Tumor Mutations Can Predict Chemo Success - Genetic Profiling Of...
Tumor Mutations Can Predict Chemo Success - Genetic Profiling Of Tumors Could Have 'immediate Impact' On Treating Cancer, Study Shows Main Category: Cancer / Oncology Also Included In: Genetics Article Date: 09 Aug 2009 - 0:00 PDT New work by MIT cancer biologists shows that the interplay between two key genes that are often defective in tumors ...
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Since: Dec 05
#1 Aug 11, 2009
It would be beneficial to find panels of markers that can predict the likelihood of cancer recurrence in various populations. By testing the gene expression markers of a patient, oncologists can identify those patients unlikely to benefit from adjuvant chemotherapy from those that would. Whether a patient would benefit from adjuvant therapy depends of two things: whether the tumor if "destined" to come back in the first place and whether the tumor is sensitive to drugs which might be used to keep it from coming back.
The gene expression markers (assays) actually can be calibrated to provide information both about the possibility of recurrence and also chemosensitivity. The problem is dissecting one from the other. Studies to date have just looked at whether people had a recurrence. This study seems to look at chemosensitivity.
You can identify gene expression patterns which correlate with this. But it can be hard and even impossible to tell what exactly you are measuring: is it intrinsic aggressiveness of the tumor? Sensitivity to Taxol? Sensitivity to Avastin? You find a gene expression panel which correlates with something, but picking apart the pieces is hard.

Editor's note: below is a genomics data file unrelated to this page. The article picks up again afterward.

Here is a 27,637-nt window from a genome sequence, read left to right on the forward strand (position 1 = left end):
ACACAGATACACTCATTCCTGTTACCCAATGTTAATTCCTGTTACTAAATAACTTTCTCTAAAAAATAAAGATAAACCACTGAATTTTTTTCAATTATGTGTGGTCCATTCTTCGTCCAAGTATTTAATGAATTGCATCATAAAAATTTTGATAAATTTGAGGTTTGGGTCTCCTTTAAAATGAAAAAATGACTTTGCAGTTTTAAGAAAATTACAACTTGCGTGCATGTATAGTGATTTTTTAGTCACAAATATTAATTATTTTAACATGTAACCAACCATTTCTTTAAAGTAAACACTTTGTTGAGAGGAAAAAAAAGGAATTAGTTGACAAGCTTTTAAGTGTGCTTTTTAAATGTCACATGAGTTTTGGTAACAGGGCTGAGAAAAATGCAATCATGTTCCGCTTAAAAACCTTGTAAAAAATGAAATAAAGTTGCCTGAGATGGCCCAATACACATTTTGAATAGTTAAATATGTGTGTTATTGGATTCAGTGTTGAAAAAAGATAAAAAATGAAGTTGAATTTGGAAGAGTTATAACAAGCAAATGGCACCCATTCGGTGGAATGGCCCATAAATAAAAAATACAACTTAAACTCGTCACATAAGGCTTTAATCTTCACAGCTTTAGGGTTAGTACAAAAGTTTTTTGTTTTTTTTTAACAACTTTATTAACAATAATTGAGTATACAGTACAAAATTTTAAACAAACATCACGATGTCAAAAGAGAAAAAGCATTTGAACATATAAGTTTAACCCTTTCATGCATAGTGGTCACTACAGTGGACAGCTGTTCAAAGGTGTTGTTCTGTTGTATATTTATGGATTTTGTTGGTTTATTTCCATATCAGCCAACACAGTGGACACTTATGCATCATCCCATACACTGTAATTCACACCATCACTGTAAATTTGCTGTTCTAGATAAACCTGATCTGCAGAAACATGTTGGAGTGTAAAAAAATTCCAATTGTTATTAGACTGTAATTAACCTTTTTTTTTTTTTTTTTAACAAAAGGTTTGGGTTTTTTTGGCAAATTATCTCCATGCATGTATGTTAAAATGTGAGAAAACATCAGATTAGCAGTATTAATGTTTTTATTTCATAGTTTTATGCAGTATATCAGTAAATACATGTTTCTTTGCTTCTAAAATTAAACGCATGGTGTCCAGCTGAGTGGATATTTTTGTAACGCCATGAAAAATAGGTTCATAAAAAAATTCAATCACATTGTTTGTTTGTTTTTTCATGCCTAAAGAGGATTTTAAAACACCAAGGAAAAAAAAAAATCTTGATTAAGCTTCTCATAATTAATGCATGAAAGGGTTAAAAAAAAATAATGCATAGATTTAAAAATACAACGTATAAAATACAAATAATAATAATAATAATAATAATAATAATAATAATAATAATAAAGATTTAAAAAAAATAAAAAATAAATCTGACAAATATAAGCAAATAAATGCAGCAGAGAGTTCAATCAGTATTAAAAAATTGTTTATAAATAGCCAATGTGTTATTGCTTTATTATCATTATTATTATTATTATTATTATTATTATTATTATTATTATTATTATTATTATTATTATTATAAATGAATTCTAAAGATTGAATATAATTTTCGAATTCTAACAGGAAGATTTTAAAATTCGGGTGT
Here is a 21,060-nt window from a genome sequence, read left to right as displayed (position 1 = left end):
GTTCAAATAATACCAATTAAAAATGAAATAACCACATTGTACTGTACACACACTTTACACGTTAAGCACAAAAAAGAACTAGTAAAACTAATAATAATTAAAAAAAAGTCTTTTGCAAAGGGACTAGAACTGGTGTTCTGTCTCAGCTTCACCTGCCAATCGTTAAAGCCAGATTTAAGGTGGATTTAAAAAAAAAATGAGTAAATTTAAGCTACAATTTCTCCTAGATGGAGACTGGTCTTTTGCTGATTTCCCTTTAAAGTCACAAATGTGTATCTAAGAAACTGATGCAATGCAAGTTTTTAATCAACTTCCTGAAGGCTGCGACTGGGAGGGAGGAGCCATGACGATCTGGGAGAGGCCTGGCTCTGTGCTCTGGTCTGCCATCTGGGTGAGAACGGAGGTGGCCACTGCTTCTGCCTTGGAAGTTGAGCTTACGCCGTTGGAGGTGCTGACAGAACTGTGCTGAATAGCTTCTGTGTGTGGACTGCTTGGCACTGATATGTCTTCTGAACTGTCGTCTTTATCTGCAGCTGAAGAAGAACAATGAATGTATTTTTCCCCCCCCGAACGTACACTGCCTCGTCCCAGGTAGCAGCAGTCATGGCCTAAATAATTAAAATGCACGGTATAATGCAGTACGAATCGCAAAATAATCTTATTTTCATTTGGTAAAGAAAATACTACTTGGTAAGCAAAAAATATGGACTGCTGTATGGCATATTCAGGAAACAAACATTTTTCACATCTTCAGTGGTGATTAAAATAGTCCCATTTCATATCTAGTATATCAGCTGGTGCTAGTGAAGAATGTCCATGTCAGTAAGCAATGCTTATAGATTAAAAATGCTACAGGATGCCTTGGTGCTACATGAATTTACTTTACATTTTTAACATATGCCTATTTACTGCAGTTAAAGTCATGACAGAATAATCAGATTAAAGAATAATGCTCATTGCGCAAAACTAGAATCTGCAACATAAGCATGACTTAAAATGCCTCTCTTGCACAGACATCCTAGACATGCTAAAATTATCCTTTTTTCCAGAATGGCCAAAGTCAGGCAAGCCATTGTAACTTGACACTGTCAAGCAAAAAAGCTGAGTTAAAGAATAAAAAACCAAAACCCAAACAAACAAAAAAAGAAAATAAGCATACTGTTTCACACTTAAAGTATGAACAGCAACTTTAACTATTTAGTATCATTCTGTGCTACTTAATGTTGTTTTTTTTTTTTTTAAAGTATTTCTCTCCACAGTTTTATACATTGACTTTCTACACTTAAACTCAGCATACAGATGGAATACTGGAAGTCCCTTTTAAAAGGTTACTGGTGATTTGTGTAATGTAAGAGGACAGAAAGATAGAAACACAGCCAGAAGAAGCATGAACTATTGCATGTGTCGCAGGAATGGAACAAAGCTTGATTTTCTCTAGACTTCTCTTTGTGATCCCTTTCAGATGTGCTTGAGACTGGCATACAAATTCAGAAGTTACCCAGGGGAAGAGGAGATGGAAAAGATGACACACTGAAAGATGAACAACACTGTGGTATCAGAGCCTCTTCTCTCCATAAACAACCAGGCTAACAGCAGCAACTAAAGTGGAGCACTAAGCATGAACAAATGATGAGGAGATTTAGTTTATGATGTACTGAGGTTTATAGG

Sure, we know that ER predicts for hormone response, Her2/neu gene amplification predicts for response to Herceptin, and certain mutations predict for response to Iressa and Tarceva, but that is far from proving that profiling gene mutations will work in a more general setting.
You could begin to do this if you combine gene expression studies with cell culture studies. Use the cell culture to define the difference between sensitivity and resistance. Then see which pattern correlates with which for individual tumors and individual drugs. It can theoretically be done (and certainly will be done, over time), but it's not easy.
Then you come to the 1,000 pound gorilla of a question: What effect will the different individual drugs have in combination in different, individual tumors? This is where cell culture assays will be able to provide uniquely valuable information. But it's not one versus the other. The best thing is to combine these different tests in ways which make the most sense. We cannot afford too much trial and error treatment.
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